The Russian military has renovated an underground bunker 50 miles from Poland that could be an active nuclear weapons storage site, a nuclear watchdog group said Monday.
A series of satellite images analyzed by the Washington-based Federation of American Scientists show one of three underground bunkers in the Russian enclave of Kaliningrad being excavated, renovated and then covered, the group said in a report.
“The latest upgrade obviously raises questions about what the operational status of the site is,” wrote Hans M. Kristensen, director of the nuclear information project at FAS.
Kaliningrad borders Lithuania to the north, Poland to the south and the Baltic Sea to the west. The pictures used for the analysis came from Digital Globe and TerraServer, two commercial providers of satellite images.
It isn’t clear whether the bunkers are currently storing nuclear warheads or that they will in the future. The site could potentially function as a forward storage center for warheads, the FAS report said.
“The features of the site suggest it could potentially serve Russian Air Force or Navy dual-capable forces. But it could also be a joint site, potentially servicing nuclear warheads for both Air Force, Navy, Army, air-defense, and coastal defense forces in the region,” the report said.
Moscow has steadily boosted its military capabilities in Kaliningrad in recent years, including sophisticated air defense and missile systems. In addition, Russian nuclear-capable submarines and strike aircraft are based in Kaliningrad.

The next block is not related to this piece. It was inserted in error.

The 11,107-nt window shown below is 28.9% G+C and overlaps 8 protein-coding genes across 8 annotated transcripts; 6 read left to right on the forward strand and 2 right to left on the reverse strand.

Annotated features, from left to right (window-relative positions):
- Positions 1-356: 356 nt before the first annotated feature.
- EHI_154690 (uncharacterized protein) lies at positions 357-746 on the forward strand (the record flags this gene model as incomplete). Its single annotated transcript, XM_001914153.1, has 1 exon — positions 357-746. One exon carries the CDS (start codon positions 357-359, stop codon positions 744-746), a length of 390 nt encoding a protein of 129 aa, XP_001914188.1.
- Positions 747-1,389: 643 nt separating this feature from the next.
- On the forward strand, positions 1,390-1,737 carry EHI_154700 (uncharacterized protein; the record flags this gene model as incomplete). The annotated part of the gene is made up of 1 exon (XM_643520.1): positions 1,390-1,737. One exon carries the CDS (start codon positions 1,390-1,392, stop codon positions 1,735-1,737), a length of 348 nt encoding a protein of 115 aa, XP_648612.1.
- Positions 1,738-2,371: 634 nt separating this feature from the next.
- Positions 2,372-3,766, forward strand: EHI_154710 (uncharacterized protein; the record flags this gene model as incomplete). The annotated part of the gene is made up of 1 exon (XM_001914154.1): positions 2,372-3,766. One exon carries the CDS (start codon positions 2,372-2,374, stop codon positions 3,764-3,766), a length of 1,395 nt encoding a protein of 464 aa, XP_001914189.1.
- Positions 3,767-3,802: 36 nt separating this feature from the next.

“There are also ongoing upgrades to other weapons storage sites in the Kaliningrad region, but they do not appear to be nuclear,” FAS said.
Meanwhile, NATO has increased its own presence in the area. A multinational battle group, led by soldiers from the U.S. Army’s 2nd Cavalry Regiment, is stationed in Poland, not far from the country’s border with Kaliningrad. The unit is part of NATO’s Enhanced Forward Presence, which is intended to deter potential Russian aggression.
Last week, the U.S. Senate approved a measure to require the Pentagon to assess the need for permanently stationing U.S. forces in Poland to counter Russia’s more assertive military posture. That move came several weeks after Warsaw said it was seeking such a permanent presence.
Russia has lashed out at NATO’s buildup in Poland and the Baltics and threatened countermeasures.
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